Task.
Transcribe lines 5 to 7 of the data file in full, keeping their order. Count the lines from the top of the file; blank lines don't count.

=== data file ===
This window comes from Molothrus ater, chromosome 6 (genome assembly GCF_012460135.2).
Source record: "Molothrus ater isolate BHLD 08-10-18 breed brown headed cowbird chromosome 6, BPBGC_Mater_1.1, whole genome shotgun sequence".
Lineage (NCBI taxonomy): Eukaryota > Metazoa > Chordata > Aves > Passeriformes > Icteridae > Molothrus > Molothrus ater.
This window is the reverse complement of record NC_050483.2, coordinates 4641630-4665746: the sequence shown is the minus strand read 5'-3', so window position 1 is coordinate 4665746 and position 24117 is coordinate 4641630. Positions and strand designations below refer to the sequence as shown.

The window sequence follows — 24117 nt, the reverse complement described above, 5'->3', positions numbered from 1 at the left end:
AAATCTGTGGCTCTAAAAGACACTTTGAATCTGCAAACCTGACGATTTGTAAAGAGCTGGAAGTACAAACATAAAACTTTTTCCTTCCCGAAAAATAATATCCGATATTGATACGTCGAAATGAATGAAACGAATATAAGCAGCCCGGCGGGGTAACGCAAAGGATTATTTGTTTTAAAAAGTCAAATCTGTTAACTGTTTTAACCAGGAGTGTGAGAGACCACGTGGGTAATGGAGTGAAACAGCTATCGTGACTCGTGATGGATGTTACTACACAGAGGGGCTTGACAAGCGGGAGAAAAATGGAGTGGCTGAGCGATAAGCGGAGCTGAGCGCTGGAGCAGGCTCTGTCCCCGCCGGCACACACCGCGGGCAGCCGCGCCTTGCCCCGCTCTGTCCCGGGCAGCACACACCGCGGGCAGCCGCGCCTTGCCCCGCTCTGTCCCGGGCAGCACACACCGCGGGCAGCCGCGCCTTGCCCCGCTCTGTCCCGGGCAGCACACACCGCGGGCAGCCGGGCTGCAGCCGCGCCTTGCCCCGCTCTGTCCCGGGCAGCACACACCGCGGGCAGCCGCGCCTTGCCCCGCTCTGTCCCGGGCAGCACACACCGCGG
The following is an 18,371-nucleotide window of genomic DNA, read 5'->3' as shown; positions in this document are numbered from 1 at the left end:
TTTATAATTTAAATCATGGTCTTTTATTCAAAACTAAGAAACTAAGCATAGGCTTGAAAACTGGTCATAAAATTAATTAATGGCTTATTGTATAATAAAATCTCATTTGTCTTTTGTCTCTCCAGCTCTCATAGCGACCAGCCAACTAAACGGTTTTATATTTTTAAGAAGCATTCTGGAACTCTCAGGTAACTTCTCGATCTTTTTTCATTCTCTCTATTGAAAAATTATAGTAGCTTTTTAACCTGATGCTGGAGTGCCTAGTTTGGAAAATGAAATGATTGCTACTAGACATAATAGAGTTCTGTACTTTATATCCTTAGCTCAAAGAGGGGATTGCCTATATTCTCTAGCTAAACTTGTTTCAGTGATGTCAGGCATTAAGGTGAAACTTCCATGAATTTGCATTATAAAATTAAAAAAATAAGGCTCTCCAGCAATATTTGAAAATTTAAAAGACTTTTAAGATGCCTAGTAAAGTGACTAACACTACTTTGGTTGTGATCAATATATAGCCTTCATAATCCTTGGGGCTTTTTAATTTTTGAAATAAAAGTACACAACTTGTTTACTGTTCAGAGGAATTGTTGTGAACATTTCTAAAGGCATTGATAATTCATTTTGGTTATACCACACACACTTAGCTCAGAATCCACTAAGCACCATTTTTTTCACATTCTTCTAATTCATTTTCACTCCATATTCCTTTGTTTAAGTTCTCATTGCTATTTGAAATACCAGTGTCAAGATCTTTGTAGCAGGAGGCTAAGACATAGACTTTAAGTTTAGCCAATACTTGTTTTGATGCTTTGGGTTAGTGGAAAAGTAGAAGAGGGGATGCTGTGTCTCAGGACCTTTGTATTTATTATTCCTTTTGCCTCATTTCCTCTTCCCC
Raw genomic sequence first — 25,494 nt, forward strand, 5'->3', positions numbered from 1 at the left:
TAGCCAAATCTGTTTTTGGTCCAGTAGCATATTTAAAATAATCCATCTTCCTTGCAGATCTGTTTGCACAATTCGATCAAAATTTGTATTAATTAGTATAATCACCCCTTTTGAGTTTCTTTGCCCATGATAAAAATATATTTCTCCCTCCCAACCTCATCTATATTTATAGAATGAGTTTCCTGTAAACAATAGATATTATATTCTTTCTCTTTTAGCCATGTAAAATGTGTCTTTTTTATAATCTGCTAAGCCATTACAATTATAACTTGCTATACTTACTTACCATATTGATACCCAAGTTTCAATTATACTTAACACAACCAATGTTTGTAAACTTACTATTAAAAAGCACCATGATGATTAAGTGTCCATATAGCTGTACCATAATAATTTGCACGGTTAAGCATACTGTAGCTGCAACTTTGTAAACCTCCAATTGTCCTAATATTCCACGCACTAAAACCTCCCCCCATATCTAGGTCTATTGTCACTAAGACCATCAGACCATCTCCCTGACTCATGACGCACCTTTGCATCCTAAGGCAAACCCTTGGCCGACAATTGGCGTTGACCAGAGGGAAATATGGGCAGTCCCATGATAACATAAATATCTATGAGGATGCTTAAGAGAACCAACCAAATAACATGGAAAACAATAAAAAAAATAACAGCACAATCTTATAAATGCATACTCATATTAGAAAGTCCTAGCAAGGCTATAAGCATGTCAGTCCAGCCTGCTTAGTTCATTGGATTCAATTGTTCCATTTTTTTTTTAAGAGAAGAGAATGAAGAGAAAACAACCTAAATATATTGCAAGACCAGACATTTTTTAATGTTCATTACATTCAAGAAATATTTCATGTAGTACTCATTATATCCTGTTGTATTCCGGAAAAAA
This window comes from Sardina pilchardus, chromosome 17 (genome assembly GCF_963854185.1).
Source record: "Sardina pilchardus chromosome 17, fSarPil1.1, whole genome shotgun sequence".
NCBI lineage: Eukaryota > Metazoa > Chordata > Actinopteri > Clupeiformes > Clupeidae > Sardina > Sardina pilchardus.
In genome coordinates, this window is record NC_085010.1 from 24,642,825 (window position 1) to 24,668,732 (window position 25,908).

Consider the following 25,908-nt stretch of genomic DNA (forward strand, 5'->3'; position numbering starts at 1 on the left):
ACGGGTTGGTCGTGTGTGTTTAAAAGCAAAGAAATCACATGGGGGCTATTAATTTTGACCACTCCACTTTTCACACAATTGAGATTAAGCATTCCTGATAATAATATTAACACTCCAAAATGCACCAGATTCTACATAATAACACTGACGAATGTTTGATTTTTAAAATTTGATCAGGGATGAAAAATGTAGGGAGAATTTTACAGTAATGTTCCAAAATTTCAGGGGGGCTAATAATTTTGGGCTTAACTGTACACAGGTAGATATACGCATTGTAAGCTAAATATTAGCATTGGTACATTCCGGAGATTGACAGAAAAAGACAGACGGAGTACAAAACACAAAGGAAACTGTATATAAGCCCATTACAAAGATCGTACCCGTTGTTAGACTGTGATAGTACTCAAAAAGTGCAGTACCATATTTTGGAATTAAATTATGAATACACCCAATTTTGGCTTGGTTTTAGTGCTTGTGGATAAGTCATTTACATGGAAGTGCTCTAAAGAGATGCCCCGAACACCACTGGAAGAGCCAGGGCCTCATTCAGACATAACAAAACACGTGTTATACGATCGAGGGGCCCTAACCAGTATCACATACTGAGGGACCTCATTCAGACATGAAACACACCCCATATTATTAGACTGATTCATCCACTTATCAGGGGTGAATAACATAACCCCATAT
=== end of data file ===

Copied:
The window sequence follows — 24117 nt, the reverse complement described above, 5'->3', positions numbered from 1 at the left end:
AAATCTGTGGCTCTAAAAGACACTTTGAATCTGCAAACCTGACGATTTGTAAAGAGCTGGAAGTACAAACATAAAACTTTTTCCTTCCCGAAAAATAATATCCGATATTGATACGTCGAAATGAATGAAACGAATATAAGCAGCCCGGCGGGGTAACGCAAAGGATTATTTGTTTTAAAAAGTCAAATCTGTTAACTGTTTTAACCAGGAGTGTGAGAGACCACGTGGGTAATGGAGTGAAACAGCTATCGTGACTCGTGATGGATGTTACTACACAGAGGGGCTTGACAAGCGGGAGAAAAATGGAGTGGCTGAGCGATAAGCGGAGCTGAGCGCTGGAGCAGGCTCTGTCCCCGCCGGCACACACCGCGGGCAGCCGCGCCTTGCCCCGCTCTGTCCCGGGCAGCACACACCGCGGGCAGCCGCGCCTTGCCCCGCTCTGTCCCGGGCAGCACACACCGCGGGCAGCCGCGCCTTGCCCCGCTCTGTCCCGGGCAGCACACACCGCGGGCAGCCGGGCTGCAGCCGCGCCTTGCCCCGCTCTGTCCCGGGCAGCACACACCGCGGGCAGCCGCGCCTTGCCCCGCTCTGTCCCGGGCAGCACACACCGCGG
The following is an 18,371-nucleotide window of genomic DNA, read 5'->3' as shown; positions in this document are numbered from 1 at the left end: